It is customary that, in the readings at Sunday Mass, there is a link between the first reading and the Gospel. But the link between today's first reading and the Gospel is not obvious at first glance, and when it is found, it is of exquisite beauty. For the first reading is about the qualities of a good wife, while the Gospel is Our Lord's famous parable of the talents.
Therefore, what the Church is telling us in establishing this relationship is that an example par excellence of the realization of one's talents, and indeed of self-fulfillment in general, is found in the woman who chooses to devote her energies and abilities to the care of the home.
Any man with a good wife knows how much family life is enriched by the feminine genius of a mother in her own home. In an age when the frequent message is that it is demeaning for a woman to stay at home, the Church wants to help us see that a special way for a woman to express and develop her talents is by building family life. The woman of the first reading "exceeds pearls in value". Work hard, "he looks for the wool and linen and works them with the dexterity of his hands... he stretches out his arms to the poor man".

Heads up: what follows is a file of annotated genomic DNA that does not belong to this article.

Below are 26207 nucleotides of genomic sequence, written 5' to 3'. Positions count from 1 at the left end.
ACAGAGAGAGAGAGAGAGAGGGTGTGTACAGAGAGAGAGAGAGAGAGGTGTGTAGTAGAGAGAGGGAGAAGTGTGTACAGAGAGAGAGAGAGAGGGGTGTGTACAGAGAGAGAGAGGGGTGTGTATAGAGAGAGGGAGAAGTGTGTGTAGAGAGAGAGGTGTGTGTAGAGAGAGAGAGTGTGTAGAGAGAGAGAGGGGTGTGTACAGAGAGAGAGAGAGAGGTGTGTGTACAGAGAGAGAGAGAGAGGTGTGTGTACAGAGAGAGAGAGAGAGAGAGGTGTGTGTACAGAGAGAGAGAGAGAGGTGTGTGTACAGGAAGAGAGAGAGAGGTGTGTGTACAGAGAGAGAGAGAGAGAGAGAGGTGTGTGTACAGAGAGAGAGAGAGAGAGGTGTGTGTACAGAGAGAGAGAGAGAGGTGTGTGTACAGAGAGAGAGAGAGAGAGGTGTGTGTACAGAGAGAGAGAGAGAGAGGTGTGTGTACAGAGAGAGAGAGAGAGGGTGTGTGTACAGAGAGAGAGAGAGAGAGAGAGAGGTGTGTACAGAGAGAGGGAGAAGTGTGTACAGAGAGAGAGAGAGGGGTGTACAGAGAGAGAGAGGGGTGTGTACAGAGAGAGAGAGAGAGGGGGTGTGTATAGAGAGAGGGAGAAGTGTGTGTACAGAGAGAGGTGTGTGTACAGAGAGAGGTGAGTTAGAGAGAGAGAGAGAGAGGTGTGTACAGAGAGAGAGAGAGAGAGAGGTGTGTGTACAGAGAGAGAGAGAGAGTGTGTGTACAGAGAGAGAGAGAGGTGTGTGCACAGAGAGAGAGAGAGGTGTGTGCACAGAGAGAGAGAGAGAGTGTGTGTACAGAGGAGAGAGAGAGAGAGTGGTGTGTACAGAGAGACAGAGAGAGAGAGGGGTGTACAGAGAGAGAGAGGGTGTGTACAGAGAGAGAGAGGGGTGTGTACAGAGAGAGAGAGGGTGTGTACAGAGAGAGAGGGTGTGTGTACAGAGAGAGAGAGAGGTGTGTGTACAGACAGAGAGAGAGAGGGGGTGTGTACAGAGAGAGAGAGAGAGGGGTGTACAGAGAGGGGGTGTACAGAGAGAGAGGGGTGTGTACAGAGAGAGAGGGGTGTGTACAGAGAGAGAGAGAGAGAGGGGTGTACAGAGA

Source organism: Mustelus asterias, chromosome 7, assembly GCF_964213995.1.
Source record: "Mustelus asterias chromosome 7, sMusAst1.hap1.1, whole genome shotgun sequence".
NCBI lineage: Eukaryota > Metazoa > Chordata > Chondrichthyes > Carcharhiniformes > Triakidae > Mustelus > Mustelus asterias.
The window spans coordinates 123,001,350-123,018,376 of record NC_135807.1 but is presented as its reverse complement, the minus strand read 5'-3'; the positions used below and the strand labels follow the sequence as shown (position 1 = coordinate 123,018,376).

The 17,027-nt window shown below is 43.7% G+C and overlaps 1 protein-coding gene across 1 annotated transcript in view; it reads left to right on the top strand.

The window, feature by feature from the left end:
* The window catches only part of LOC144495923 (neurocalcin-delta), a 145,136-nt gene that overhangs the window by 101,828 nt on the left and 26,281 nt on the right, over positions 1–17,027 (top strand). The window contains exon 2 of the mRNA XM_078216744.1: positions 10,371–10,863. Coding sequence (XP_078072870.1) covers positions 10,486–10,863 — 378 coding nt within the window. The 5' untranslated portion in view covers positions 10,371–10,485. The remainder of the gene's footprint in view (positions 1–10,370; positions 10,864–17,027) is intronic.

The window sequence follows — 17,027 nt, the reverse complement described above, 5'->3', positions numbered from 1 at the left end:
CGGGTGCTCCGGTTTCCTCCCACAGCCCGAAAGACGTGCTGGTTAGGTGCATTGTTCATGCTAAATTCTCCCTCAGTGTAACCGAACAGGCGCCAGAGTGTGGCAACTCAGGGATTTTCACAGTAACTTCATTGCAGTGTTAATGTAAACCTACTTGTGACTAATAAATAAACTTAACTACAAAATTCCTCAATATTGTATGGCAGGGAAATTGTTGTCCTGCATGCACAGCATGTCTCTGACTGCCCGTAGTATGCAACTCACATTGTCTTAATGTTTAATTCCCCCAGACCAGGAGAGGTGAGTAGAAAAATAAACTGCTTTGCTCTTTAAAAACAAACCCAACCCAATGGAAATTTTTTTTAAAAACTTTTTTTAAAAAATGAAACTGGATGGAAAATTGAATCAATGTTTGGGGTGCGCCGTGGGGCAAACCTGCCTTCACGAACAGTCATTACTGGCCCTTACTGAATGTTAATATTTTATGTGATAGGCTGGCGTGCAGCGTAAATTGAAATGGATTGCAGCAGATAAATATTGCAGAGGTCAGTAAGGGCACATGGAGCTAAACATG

Although not mentioned in the abridged version we hear at Mass, the biblical texts tell us that this woman is a kind of businesswoman, managing the household servants, making sure everyone in the household is well fed and well clothed, locating a good field and buying it, selling clothes and goods... and much more. "It is clothed in strength and dignity.". Speak with wisdom and kindness. "Her children stand up and call her blessed"and her husband praises her. If this is not fulfilling one's talents, I don't know what is.
Of course, a woman may also choose to put her talents to use outside the home (or may have to do so to supplement the family economy), and society is increasingly blessed by the many ways in which women contribute their extraordinary gifts to the world of work. But the lesson we can learn from today's readings is that developing one's talents is more subtle than we think. We tend to think of talent development in terms of becoming proficient at some visible task such as playing a musical instrument or cultivating a technical skill. But perhaps we also need to develop talents such as empathy, listening or even the ability to suffer. Talents that need to be worked on and do not always come naturally to us.
We men also need to develop our talent for the home. What a great talent it is to be a good husband and father, and God will ask us what we have consciously and intentionally done to cultivate this talent. Perhaps we could start working on the talent of playing with children or dealing better with our awkward teenagers.
Homily on the readings of the 33rd Sunday in Ordinary Time (A)
The priest Luis Herrera Campo offers its nanomiliaA short one-minute reflection for these Sunday readings.